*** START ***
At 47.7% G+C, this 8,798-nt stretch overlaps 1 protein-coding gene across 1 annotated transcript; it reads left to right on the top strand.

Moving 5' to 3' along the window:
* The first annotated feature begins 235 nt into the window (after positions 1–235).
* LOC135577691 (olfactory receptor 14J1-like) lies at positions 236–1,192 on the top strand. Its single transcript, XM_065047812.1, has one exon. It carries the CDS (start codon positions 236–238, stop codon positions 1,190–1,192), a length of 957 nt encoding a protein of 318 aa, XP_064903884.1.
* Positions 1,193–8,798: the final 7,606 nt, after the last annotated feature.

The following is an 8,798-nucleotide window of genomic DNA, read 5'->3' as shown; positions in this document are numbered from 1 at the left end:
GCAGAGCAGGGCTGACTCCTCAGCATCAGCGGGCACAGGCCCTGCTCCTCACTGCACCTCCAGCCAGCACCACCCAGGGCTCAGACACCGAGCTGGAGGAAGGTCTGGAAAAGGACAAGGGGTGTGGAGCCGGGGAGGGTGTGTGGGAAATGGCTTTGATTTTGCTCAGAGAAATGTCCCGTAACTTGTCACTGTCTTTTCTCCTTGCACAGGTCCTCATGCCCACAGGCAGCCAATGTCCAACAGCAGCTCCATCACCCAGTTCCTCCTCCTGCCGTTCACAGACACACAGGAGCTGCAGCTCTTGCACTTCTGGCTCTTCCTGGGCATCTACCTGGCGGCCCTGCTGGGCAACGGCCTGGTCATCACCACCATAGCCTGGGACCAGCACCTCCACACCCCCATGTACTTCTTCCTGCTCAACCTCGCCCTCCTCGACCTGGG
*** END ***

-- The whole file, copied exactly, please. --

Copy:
At 47.7% G+C, this 8,798-nt stretch overlaps 1 protein-coding gene across 1 annotated transcript; it reads left to right on the top strand.

Moving 5' to 3' along the window:
* The first annotated feature begins 235 nt into the window (after positions 1–235).
* LOC135577691 (olfactory receptor 14J1-like) lies at positions 236–1,192 on the top strand. Its single transcript, XM_065047812.1, has one exon. It carries the CDS (start codon positions 236–238, stop codon positions 1,190–1,192), a length of 957 nt encoding a protein of 318 aa, XP_064903884.1.
* Positions 1,193–8,798: the final 7,606 nt, after the last annotated feature.

The following is an 8,798-nucleotide window of genomic DNA, read 5'->3' as shown; positions in this document are numbered from 1 at the left end:
GCAGAGCAGGGCTGACTCCTCAGCATCAGCGGGCACAGGCCCTGCTCCTCACTGCACCTCCAGCCAGCACCACCCAGGGCTCAGACACCGAGCTGGAGGAAGGTCTGGAAAAGGACAAGGGGTGTGGAGCCGGGGAGGGTGTGTGGGAAATGGCTTTGATTTTGCTCAGAGAAATGTCCCGTAACTTGTCACTGTCTTTTCTCCTTGCACAGGTCCTCATGCCCACAGGCAGCCAATGTCCAACAGCAGCTCCATCACCCAGTTCCTCCTCCTGCCGTTCACAGACACACAGGAGCTGCAGCTCTTGCACTTCTGGCTCTTCCTGGGCATCTACCTGGCGGCCCTGCTGGGCAACGGCCTGGTCATCACCACCATAGCCTGGGACCAGCACCTCCACACCCCCATGTACTTCTTCCTGCTCAACCTCGCCCTCCTCGACCTGGG